• Author

    • Adams, John Quincy
  • Period

    • Madison Presidency
  • Correspondent

    • Adams, John


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Documents filtered by: Author="Adams, John Quincy" AND Period="Madison Presidency" AND Correspondent="Adams, John"
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It is related of Augustus Caesar, that being upon his death-bed, he turned just before he expired to the friends who were standing around, and asked them what they thought of the part which he had acted on the scene of human life—They express’d their admiration as their feelings or their prudence inspired—Then said he “Plaudite”. In the article of Death, Augustus was what he had been...
Since my departure from the United States, I have had the pleasure of receiving two letters from by brother and one from my Mother but it has not yet been my good fortune to receive one from you— I have however had the satisfaction of reading your writings in the Patriot, untill the beginning of November; and hope to have the continuation of them, by the first arrivals from Boston, which are...
I write to you both together, to assure you that although far distant from you, I always bear you both in my thoughts with tender affection—I hope that when you receive this letter, you will both be able to read, and understand it, and that you, George, will also be able to write me an answer to it—The greatest pleasure that you can give to you Parents, is to pursue your Studies with...
Captain Harrod, by whom you sent your very kind favour of 16. March, has only come as far as Königsberg in Prussia—From that place he has forwarded to me, by a vessel of Mr: Gray’s, the letters with which he had been charged, and a box which had been put up by Mrs: T. B. Adams for my wife—They have thus all been received, and with the box one copy of my printed Lectures, of which a set had...
One hundred and twenty American vessels have sailed from the Port of Cronstadt for the United States during the present Season—The two last of them were Captain Bainbridge, for Philadelphia, and Captain Leach for Boston, in the American Hero a vessel belonging to Lieutt: Governor Gray.—They sailed on the first of this month and both of them carried letters from us.—They were the last vessels...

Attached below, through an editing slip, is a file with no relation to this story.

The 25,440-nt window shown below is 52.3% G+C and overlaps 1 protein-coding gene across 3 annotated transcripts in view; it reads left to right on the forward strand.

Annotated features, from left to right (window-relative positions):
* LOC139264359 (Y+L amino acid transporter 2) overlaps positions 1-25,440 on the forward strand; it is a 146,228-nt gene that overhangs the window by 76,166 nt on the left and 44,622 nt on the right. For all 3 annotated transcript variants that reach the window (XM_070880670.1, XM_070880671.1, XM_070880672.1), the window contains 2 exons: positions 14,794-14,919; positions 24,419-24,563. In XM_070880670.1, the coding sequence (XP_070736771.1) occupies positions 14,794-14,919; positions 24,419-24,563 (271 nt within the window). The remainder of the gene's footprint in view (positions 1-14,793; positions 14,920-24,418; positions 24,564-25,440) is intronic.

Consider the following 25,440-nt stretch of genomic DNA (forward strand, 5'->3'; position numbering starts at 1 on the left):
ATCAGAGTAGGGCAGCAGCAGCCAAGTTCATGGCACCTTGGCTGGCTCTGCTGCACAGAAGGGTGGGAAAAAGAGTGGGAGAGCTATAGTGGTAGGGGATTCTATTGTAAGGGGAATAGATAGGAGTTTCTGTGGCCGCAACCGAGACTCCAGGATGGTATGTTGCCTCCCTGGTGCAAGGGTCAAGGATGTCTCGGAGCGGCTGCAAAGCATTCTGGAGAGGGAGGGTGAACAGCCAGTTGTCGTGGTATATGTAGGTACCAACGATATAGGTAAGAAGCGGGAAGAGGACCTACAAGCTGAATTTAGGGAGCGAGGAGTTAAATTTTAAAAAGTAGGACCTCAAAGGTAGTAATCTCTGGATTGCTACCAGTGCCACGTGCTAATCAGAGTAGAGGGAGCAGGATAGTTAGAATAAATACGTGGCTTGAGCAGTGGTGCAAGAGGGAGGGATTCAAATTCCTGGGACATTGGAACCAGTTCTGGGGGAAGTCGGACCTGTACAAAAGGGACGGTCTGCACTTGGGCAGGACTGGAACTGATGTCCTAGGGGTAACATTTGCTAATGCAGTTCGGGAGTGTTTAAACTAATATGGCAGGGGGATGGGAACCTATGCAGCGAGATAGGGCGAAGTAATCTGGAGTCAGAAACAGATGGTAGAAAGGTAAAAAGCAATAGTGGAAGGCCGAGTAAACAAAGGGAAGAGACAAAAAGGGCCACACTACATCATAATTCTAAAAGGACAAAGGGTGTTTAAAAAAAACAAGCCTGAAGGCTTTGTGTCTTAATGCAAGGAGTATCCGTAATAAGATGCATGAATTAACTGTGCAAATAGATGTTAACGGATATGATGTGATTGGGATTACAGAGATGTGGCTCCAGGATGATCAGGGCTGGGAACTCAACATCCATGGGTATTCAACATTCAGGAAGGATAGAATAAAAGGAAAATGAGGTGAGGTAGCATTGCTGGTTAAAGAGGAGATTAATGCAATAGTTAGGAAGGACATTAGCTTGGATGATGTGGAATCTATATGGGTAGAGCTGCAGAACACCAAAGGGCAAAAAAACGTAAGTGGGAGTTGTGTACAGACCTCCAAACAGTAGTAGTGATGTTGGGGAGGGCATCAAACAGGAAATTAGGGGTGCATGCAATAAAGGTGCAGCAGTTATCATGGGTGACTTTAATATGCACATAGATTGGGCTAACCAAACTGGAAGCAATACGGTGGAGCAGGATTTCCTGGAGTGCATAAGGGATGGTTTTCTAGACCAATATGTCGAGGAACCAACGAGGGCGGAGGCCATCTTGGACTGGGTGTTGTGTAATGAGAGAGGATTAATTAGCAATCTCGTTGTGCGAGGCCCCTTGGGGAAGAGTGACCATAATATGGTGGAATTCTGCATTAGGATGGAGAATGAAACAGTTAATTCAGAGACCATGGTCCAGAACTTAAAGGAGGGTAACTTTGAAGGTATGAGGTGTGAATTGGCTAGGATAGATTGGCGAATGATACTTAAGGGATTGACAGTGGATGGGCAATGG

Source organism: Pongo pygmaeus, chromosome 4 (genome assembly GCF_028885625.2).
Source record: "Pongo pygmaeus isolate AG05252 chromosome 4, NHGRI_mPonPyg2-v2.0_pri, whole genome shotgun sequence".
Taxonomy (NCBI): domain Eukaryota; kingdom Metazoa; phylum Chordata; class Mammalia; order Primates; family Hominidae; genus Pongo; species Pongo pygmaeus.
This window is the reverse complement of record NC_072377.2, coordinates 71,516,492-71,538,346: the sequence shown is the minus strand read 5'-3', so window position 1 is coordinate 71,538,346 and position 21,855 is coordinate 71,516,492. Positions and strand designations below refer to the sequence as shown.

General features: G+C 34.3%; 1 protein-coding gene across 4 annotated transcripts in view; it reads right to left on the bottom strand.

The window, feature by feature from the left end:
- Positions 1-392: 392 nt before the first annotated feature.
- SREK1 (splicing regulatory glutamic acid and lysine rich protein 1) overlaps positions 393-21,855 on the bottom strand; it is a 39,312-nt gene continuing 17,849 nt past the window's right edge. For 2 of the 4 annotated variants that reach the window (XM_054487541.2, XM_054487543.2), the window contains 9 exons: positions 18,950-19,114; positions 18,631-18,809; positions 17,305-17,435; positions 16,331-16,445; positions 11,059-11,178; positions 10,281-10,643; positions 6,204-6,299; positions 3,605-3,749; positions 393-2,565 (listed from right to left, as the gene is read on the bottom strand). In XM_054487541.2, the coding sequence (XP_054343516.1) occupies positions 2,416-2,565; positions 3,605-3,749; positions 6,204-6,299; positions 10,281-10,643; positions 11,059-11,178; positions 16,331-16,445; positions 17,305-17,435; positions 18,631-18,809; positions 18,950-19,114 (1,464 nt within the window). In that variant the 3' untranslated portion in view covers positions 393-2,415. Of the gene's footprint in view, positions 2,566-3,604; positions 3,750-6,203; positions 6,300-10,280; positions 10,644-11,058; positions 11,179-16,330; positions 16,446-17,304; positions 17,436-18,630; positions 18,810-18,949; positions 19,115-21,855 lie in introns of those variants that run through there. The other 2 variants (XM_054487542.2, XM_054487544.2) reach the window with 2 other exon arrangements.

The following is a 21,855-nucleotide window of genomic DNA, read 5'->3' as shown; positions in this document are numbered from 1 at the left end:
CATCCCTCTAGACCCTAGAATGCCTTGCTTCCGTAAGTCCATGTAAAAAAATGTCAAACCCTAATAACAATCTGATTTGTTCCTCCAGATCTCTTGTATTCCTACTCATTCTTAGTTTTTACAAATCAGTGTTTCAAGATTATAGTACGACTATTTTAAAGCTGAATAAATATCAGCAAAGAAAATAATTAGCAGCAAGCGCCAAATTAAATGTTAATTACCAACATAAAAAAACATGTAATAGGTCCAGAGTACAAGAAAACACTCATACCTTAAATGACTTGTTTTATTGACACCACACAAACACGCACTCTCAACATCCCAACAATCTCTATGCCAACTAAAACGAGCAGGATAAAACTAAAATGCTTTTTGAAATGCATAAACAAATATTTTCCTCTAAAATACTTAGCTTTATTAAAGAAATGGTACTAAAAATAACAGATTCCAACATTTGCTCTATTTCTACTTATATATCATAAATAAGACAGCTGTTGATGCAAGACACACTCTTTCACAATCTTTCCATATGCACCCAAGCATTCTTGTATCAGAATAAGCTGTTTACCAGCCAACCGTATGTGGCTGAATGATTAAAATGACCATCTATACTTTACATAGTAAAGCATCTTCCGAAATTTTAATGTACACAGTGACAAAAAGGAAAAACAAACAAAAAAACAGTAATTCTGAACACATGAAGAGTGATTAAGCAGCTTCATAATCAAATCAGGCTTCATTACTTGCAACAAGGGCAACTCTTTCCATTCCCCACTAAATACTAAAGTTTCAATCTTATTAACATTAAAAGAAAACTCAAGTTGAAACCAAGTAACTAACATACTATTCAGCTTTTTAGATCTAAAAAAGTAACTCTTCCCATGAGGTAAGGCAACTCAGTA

I had the pleasure of writing you last, on the 9th of November, since which I had not enjoyed that of hearing directly from you, untill this day last week when your two favours of 11 and 14 Feby: came to hand—together with Mr. Quincy’s Louisiana speech—several other letters, and a number of Books and pamphlets, and newspapers, from which almost all my attention has hitherto been diverted, by...
I have received your letter dated the sixth of February last, and was very much delighted to see it so well written; because I know that it was written by yourself.—I have marked it down, number one, and put it upon my file—When your next letter comes, and I hope that will be soon, I shall compare the hand-writing with that of number one, and shall see what progress you make in writing. I...
The fortieth American vessel, which has arrived at Cronstadt, since the opening of this years navigation, was the John Adams, Captain Thomas Downing from Savannah; she arrived last Saturday the 22d: instt:—and the first which sailed for America was the Laurel, Captain Burnham, belonging to Mr: Gray; by whom I sent the letter to you of which the enclosed is a press-copy—She sailed the 10th:...
“The Massachusetts election appears to agitate the Americans in Europe almost exclusively; of all the other Elections going on at the same time in many parts of the Union. I see paragraphs in the Newspapers, but hear not a syllable from any other Quarter—But American Federalists in this City have received letters from their friends in London, and in Gottenburg in high exaltation, announcing...
American vessels are now pouring upon us in floods—I wrote you less than a month since that there had then arrived at Cronstadt forty since the opening of the year’s Navigation; and already the number exceeds ninety, besides as many more at Archangel and the other Russian Ports—They have already glutted the markets untill they are forced to disgorge; but I hear that they are still coming by...